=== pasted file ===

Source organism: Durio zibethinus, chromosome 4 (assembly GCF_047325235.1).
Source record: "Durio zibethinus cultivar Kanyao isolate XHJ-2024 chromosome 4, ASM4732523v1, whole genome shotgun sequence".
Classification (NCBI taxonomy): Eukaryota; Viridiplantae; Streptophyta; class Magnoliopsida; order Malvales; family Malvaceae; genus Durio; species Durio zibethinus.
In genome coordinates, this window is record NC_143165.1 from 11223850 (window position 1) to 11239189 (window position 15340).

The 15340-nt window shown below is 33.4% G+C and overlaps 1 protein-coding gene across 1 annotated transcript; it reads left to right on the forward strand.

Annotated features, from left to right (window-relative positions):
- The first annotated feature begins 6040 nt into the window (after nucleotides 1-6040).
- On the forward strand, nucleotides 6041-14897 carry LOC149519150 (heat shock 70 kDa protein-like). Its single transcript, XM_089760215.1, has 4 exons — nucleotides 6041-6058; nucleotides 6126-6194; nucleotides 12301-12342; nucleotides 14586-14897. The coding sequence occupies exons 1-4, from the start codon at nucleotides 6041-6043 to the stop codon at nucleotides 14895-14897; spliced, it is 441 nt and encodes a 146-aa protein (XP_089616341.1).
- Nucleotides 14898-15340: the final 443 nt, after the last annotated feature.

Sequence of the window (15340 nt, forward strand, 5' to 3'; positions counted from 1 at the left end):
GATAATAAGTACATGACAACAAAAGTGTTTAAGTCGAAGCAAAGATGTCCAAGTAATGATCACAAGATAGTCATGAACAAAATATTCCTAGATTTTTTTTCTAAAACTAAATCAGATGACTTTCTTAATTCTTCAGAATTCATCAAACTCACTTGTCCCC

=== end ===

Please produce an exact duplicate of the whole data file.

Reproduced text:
Source organism: Durio zibethinus, chromosome 4 (assembly GCF_047325235.1).
Source record: "Durio zibethinus cultivar Kanyao isolate XHJ-2024 chromosome 4, ASM4732523v1, whole genome shotgun sequence".
Classification (NCBI taxonomy): Eukaryota; Viridiplantae; Streptophyta; class Magnoliopsida; order Malvales; family Malvaceae; genus Durio; species Durio zibethinus.
In genome coordinates, this window is record NC_143165.1 from 11223850 (window position 1) to 11239189 (window position 15340).

The 15340-nt window shown below is 33.4% G+C and overlaps 1 protein-coding gene across 1 annotated transcript; it reads left to right on the forward strand.

Annotated features, from left to right (window-relative positions):
- The first annotated feature begins 6040 nt into the window (after nucleotides 1-6040).
- On the forward strand, nucleotides 6041-14897 carry LOC149519150 (heat shock 70 kDa protein-like). Its single transcript, XM_089760215.1, has 4 exons — nucleotides 6041-6058; nucleotides 6126-6194; nucleotides 12301-12342; nucleotides 14586-14897. The coding sequence occupies exons 1-4, from the start codon at nucleotides 6041-6043 to the stop codon at nucleotides 14895-14897; spliced, it is 441 nt and encodes a 146-aa protein (XP_089616341.1).
- Nucleotides 14898-15340: the final 443 nt, after the last annotated feature.

Sequence of the window (15340 nt, forward strand, 5' to 3'; positions counted from 1 at the left end):
GATAATAAGTACATGACAACAAAAGTGTTTAAGTCGAAGCAAAGATGTCCAAGTAATGATCACAAGATAGTCATGAACAAAATATTCCTAGATTTTTTTTCTAAAACTAAATCAGATGACTTTCTTAATTCTTCAGAATTCATCAAACTCACTTGTCCCC